Personal protective equipment, a well-enforced protection program, and safeguards are the essential building blocks for the safety of workers in the field. If only one of these aspects is lacking it could spell disaster for the workers that these things are in place to protect. Luckily we have seen some amazing improvements to PPE in these last years. Though we still have quite a bit to go, we wanted to expose you to some of the tech that has us excited and that we think will have, or have had a big impact on the safety in the construction industry.
We are used to seeing construction workers in the typical hi-viz construction helmets. Usually a bit flimsy, lacking in padding, and often not equipped with a chinstrap, making the helmet fly off your head in the event of a fall. All in all quite uncomfortable during extended use and not the optimal choice in most cases when head protection is needed. Still better than not wearing a helmet at all, but in terms of safety they do not compare to that of a safety helmet.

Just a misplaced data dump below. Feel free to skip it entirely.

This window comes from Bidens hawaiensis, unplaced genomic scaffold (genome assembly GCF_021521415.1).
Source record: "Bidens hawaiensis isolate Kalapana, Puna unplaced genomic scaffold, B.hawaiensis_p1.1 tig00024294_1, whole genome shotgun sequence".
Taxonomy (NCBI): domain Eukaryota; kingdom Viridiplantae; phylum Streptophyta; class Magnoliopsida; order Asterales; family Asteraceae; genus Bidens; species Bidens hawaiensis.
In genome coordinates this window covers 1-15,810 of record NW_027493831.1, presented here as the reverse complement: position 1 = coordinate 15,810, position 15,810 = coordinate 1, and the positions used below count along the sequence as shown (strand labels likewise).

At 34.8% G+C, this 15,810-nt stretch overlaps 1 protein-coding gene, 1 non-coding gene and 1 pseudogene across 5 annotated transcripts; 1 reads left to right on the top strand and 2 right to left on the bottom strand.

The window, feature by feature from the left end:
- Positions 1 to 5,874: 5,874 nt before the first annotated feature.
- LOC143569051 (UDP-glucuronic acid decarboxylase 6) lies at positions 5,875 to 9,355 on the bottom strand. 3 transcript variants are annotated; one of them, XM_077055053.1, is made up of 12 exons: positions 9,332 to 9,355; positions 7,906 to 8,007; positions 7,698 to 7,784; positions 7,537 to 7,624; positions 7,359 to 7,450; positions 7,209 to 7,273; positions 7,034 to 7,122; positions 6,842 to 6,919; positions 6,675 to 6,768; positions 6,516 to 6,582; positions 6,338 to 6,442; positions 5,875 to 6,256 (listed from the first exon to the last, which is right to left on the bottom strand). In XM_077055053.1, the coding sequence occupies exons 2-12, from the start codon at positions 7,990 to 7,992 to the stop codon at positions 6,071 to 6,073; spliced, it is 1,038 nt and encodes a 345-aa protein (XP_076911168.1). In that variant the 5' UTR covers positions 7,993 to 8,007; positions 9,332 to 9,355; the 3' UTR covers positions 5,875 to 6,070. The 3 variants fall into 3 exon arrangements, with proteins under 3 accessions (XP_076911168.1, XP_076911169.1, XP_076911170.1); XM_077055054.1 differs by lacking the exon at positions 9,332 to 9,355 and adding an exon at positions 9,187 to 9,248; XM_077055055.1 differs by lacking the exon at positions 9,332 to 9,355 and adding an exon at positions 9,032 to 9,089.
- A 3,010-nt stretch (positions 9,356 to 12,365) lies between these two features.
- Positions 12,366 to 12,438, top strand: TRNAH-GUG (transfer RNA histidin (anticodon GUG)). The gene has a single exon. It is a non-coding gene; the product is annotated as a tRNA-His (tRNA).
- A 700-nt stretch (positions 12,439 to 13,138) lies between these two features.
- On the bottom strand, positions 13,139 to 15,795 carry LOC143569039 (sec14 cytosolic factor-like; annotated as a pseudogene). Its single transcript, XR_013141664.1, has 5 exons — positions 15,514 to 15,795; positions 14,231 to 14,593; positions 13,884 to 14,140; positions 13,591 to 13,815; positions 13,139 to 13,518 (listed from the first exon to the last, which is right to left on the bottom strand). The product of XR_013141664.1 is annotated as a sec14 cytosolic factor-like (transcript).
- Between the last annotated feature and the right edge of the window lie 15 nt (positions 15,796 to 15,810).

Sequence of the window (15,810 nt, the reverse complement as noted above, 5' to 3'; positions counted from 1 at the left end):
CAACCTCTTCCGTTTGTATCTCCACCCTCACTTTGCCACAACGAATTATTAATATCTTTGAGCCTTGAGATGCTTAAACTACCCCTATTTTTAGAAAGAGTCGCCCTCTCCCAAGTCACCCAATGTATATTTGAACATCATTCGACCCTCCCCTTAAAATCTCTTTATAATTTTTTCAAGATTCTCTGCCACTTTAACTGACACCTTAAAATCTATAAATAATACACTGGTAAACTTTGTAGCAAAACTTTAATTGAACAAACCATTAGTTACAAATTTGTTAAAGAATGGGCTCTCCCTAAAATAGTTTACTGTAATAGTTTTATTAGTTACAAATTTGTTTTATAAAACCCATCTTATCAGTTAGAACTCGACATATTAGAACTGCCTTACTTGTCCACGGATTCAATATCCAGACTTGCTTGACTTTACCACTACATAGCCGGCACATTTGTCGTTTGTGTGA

A safety helmet is developed to withstand greater forces than a hard hat. It’s also meant to be used for longer periods of time. Usually, it’s meant for personal use, meaning, it’s most of the time not shared between employees. A safety helmet can also provide protection from several different types of impacts. Hardhats are usually designed to protect your head from lateral impact from falling objects or similar trauma. Safety helmets on the other hand can provide protection both from lateral impact but also give you increased protection from hits to the side or back of the head.